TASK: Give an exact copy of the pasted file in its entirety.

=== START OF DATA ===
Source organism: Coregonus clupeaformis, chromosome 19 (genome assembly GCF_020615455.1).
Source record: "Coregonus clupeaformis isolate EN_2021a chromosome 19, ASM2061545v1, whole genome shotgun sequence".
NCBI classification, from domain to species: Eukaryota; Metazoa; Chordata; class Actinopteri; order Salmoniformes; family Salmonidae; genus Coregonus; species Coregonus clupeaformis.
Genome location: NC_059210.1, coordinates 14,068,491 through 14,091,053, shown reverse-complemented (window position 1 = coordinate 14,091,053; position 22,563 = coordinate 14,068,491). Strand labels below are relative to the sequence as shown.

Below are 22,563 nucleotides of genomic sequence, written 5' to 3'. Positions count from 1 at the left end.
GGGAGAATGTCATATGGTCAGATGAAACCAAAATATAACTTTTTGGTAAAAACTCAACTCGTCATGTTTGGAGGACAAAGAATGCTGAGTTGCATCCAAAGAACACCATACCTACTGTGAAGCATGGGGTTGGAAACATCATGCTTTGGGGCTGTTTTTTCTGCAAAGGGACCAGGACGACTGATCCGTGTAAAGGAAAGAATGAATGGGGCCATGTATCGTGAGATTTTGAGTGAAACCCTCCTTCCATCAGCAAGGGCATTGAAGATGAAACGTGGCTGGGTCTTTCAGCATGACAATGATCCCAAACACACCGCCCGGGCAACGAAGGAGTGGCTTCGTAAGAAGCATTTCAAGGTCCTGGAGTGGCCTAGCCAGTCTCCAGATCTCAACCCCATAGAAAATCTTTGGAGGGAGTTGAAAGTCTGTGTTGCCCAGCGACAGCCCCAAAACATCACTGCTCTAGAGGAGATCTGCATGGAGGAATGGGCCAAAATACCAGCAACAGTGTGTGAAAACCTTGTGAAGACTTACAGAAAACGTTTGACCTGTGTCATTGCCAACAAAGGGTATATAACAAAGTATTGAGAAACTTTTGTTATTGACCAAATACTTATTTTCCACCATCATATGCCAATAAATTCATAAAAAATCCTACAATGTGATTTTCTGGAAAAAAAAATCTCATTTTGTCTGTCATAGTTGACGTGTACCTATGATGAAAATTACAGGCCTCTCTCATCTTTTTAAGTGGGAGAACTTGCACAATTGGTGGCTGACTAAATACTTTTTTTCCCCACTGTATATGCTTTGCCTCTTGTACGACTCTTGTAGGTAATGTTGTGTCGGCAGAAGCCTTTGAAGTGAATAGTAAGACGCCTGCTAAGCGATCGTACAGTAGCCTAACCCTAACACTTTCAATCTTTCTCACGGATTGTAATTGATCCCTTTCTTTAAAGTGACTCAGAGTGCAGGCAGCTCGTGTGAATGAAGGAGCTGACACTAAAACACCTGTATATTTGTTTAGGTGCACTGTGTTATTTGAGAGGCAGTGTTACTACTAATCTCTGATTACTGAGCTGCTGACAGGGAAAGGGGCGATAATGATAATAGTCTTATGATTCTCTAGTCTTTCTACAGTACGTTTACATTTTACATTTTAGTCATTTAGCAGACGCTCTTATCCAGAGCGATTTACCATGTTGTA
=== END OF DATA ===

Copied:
Source organism: Coregonus clupeaformis, chromosome 19 (genome assembly GCF_020615455.1).
Source record: "Coregonus clupeaformis isolate EN_2021a chromosome 19, ASM2061545v1, whole genome shotgun sequence".
NCBI classification, from domain to species: Eukaryota; Metazoa; Chordata; class Actinopteri; order Salmoniformes; family Salmonidae; genus Coregonus; species Coregonus clupeaformis.
Genome location: NC_059210.1, coordinates 14,068,491 through 14,091,053, shown reverse-complemented (window position 1 = coordinate 14,091,053; position 22,563 = coordinate 14,068,491). Strand labels below are relative to the sequence as shown.

Below are 22,563 nucleotides of genomic sequence, written 5' to 3'. Positions count from 1 at the left end.
GGGAGAATGTCATATGGTCAGATGAAACCAAAATATAACTTTTTGGTAAAAACTCAACTCGTCATGTTTGGAGGACAAAGAATGCTGAGTTGCATCCAAAGAACACCATACCTACTGTGAAGCATGGGGTTGGAAACATCATGCTTTGGGGCTGTTTTTTCTGCAAAGGGACCAGGACGACTGATCCGTGTAAAGGAAAGAATGAATGGGGCCATGTATCGTGAGATTTTGAGTGAAACCCTCCTTCCATCAGCAAGGGCATTGAAGATGAAACGTGGCTGGGTCTTTCAGCATGACAATGATCCCAAACACACCGCCCGGGCAACGAAGGAGTGGCTTCGTAAGAAGCATTTCAAGGTCCTGGAGTGGCCTAGCCAGTCTCCAGATCTCAACCCCATAGAAAATCTTTGGAGGGAGTTGAAAGTCTGTGTTGCCCAGCGACAGCCCCAAAACATCACTGCTCTAGAGGAGATCTGCATGGAGGAATGGGCCAAAATACCAGCAACAGTGTGTGAAAACCTTGTGAAGACTTACAGAAAACGTTTGACCTGTGTCATTGCCAACAAAGGGTATATAACAAAGTATTGAGAAACTTTTGTTATTGACCAAATACTTATTTTCCACCATCATATGCCAATAAATTCATAAAAAATCCTACAATGTGATTTTCTGGAAAAAAAAATCTCATTTTGTCTGTCATAGTTGACGTGTACCTATGATGAAAATTACAGGCCTCTCTCATCTTTTTAAGTGGGAGAACTTGCACAATTGGTGGCTGACTAAATACTTTTTTTCCCCACTGTATATGCTTTGCCTCTTGTACGACTCTTGTAGGTAATGTTGTGTCGGCAGAAGCCTTTGAAGTGAATAGTAAGACGCCTGCTAAGCGATCGTACAGTAGCCTAACCCTAACACTTTCAATCTTTCTCACGGATTGTAATTGATCCCTTTCTTTAAAGTGACTCAGAGTGCAGGCAGCTCGTGTGAATGAAGGAGCTGACACTAAAACACCTGTATATTTGTTTAGGTGCACTGTGTTATTTGAGAGGCAGTGTTACTACTAATCTCTGATTACTGAGCTGCTGACAGGGAAAGGGGCGATAATGATAATAGTCTTATGATTCTCTAGTCTTTCTACAGTACGTTTACATTTTACATTTTAGTCATTTAGCAGACGCTCTTATCCAGAGCGATTTACCATGTTGTA